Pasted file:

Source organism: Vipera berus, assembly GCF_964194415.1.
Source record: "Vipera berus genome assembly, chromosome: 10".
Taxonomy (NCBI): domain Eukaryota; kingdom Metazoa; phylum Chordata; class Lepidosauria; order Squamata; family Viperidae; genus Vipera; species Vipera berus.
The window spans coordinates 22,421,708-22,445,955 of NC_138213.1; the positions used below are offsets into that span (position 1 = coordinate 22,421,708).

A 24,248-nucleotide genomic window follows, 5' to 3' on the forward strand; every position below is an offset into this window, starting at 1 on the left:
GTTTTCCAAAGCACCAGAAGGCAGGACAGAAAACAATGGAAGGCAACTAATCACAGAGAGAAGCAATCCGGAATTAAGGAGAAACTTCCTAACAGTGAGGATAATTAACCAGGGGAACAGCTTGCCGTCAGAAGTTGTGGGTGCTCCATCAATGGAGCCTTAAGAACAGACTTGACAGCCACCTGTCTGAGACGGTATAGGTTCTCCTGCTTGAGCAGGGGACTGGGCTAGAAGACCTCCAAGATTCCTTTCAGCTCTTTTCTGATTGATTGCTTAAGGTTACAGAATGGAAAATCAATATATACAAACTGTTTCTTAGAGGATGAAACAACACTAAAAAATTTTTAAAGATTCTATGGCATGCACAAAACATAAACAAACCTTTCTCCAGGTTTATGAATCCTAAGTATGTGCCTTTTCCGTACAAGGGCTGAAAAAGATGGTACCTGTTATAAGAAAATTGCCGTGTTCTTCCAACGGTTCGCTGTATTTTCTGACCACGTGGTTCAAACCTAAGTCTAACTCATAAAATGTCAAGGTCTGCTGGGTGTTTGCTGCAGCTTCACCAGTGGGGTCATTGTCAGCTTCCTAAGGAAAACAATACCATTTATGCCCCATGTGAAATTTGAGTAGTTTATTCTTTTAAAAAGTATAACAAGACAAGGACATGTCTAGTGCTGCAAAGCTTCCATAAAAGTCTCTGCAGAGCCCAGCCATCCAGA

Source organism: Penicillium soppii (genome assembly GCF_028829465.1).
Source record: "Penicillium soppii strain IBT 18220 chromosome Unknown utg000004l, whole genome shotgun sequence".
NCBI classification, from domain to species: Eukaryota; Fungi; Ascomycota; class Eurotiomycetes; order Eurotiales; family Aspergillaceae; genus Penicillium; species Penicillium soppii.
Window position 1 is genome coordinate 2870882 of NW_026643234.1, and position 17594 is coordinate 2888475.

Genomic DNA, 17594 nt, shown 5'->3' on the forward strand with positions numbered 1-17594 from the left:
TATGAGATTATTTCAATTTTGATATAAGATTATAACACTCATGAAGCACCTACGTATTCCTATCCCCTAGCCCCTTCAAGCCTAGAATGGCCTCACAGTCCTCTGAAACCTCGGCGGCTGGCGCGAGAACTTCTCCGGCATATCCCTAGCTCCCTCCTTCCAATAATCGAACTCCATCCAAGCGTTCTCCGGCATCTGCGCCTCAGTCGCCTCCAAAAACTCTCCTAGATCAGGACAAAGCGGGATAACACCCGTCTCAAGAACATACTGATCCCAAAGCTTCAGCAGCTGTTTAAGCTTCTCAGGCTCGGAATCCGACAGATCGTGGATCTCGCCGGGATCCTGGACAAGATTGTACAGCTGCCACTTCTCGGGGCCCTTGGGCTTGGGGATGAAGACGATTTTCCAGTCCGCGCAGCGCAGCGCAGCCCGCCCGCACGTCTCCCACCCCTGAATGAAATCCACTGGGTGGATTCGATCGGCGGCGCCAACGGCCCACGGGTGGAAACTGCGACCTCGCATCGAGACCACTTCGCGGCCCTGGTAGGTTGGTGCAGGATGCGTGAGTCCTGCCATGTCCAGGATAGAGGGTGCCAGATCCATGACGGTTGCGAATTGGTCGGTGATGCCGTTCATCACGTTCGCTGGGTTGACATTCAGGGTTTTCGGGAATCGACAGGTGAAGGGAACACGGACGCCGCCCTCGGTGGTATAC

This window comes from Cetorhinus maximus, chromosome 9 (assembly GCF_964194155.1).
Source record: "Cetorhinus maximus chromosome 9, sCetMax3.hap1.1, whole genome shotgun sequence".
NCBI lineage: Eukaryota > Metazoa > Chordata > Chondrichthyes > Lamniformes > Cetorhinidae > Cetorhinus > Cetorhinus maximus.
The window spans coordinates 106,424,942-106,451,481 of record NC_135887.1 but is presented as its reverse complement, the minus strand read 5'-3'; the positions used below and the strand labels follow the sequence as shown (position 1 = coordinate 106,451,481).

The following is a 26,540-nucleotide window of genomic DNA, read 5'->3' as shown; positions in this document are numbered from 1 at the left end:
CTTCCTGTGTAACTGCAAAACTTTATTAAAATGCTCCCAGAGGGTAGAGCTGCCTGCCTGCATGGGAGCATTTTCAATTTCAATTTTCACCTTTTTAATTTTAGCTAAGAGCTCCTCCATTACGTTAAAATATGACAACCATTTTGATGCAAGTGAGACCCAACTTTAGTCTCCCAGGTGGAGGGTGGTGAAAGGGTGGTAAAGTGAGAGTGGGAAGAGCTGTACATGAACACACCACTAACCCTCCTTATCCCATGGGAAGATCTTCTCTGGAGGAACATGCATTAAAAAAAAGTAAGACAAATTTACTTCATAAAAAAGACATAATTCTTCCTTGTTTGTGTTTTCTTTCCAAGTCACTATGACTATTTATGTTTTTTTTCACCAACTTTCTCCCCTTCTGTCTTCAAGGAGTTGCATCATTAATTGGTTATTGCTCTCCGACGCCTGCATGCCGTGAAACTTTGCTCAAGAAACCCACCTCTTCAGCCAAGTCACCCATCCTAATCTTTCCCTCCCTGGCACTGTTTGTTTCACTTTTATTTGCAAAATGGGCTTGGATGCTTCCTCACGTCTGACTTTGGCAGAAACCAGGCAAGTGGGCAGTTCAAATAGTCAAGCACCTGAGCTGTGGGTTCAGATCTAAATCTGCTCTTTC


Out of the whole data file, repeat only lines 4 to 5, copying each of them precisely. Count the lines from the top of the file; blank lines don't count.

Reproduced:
The window spans coordinates 22,421,708-22,445,955 of NC_138213.1; the positions used below are offsets into that span (position 1 = coordinate 22,421,708).

A 24,248-nucleotide genomic window follows, 5' to 3' on the forward strand; every position below is an offset into this window, starting at 1 on the left: